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OVER the last decade, additive manufacturing (AM) has burgeoned into a reliable, sought-after capability, enabling rapid prototyping and production of components for automotive, medical, and electronic applications, among others. A variety of techniques is used for AM, in which three-dimensional (3D) structures are built up by sequentially layering one material on top of another in a desired pattern. However, these methods are limited by the size of components they can produce, the scale of component features, or overall production speeds.
A novel 3D printing approach, developed by Livermore engineer Bryan Moran, with support from the Laboratory’s Christopher Spadaccini, Julie Jackson, Logan Bekker, Brian Bauman, and Jim Fugina, promises to expand current AM capabilities. Winner of an R&D 100 Award, the Large-Area Projection Microstereolithography (LAPμSL) system combines the advantages of laser-based stereolithography and digital-light-processing (DLP) stereolithography to quickly and accurately print macroscale products (many centimeters) with highly detailed, microscale features (as small as 10 micrometers). No other available technology can produce large objects of arbitrary geometries with such small feature size at high speed.
Moran’s creation is a new take on projection stereolithography, wherein ultraviolet (UV) light illuminates a digital photomask that reflects the light and an image of the component to be fabricated through a series of reduction optics onto a photopolymer liquid resin. As the resin cures, it hardens into the shape of the image. DLP-based stereolithography can create features with fine details at high speed, but only over a small area. Conventional stereolithography typically produces larger objects at lower resolution. These size and speed limitations usually result from the way 3D printing machines write the images that the computer generates to physically build an object. “Traditional stereolithography machines require either mechanical stage movement to make large parts (limiting speed and size) or the rastering of laser beams to expose pixels in series (limiting detail and speed),” says Moran. LAPμSL combines the extraordinary detail and speed inherent to DLP sterolithography with a larger scan area. The machine can produce bigger, more complex objects at a speed of 13.67 cubic centimeters per hour with feature sizes down to 10 micrometers.
LAPμSL uses a digital micromirror device (DMD) containing several hundred thousand microscopic mirrors arranged in a rectangular array that correspond to the pixels in the image. Each mirror can be set to reflect light onto or out of the system. In this way, the mirrors form the pattern of the image and then project the image onto the build plane. Typically, projection stereolithography systems cast the image onto a single area. The size of this image therefore determines the build area. Larger parts require the build area to be physically moved via mechanical means and are limited by the cost a user is willing to pay for mechanical stages and fixturing.
LAPμSL’s innovative setup eliminates the need for mechanical stage movement. A pair of scanning mirrors moves the DMD-produced image around a large build area, overlapping and piecing smaller images together like a mosaic. “Instead of having a single static exposure with millions of mirrors, LAPμSL scans over a wide area, multiplying and overlapping the high-resolution images,” says Moran. When all these “pieces” have been projected into their respective places on the build plane, they create a larger picture with significantly more detail. This mosaic technique is also what makes the device so fast. Spadaccini, the director of the Laboratory’s AM initiative, says, “LAPμSL is a huge step forward in bringing high resolution and high speed to additive manufacturing.”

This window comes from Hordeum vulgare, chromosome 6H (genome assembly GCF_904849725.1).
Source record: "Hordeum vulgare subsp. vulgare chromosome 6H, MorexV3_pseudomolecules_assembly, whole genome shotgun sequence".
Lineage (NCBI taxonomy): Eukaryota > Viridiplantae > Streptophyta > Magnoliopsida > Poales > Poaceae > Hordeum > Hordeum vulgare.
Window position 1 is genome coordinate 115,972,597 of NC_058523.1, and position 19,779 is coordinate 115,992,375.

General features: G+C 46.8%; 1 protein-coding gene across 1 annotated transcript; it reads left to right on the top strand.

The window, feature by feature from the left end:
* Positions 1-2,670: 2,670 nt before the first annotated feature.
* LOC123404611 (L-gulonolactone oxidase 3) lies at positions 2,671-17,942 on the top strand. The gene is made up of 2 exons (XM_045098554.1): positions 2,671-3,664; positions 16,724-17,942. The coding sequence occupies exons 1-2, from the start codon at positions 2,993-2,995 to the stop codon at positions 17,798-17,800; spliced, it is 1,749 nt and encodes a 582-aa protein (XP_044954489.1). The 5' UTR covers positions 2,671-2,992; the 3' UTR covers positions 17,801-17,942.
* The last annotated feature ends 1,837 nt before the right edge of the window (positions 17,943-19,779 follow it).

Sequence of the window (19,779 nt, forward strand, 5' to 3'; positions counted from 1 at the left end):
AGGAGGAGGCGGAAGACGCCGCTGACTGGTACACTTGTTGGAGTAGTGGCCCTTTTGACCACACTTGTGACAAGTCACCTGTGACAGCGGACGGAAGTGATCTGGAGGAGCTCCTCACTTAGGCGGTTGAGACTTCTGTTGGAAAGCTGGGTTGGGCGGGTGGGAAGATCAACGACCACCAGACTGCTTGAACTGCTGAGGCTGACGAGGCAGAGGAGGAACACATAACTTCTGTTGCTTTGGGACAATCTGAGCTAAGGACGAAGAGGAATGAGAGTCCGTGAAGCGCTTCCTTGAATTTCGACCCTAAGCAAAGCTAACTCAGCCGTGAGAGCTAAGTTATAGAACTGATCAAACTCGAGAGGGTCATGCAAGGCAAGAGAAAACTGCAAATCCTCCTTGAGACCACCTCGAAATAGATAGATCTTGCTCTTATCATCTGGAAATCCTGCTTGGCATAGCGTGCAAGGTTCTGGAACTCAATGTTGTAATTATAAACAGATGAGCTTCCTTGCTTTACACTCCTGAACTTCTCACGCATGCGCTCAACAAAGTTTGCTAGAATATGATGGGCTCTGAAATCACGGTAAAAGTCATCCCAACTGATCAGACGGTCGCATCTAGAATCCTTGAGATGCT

Another benefit of using LAPμSL is that it is not limited to producing a single large part. “As many parts as can fit on the build plane can be produced at once, making LAPμSL well suited for higher volume production,” says Moran, whose work was funded by the Defense Advanced Research Projects Agency. (Original work at Livermore on projection microstereolithography was funded by the Laboratory Directed Research and Development Program.) LAPμSL-produced structures can be used straight out of the system or as templates for additional processing in which the structure is coated with metal, ceramic, or other material. In addition, resin can be removed from a completed structure via chemical means or heat to create extremely light, hollow tube structures.
LAPμSL is currently only available for customers at the Laboratory and some external collaborators, but the technology has market potential. Moran, who was also presented with a 2015 Federal Laboratory Consortium Outstanding Technology Development Award for LAPμSL, says the technology has wide-ranging applications. “It can be applied to everything from medical and biotech to structural materials,” he says. “It’s exciting to see how the technology is evolving.”
Key Words: additive manufacturing, Defense Advanced Research Projects Agency, digital-light-processing (DLP) stereolithography, digital micromirror device (DMD), Federal Laboratory Consortium, Laboratory Directed Research and Development Program, Large-Area Projection Microstereolithography (LAPμSL), laser-based stereolithography, R&D 100 Award, three-dimensional printing.
For further information contact Bryan Moran (925) 423-3568 (firstname.lastname@example.org).
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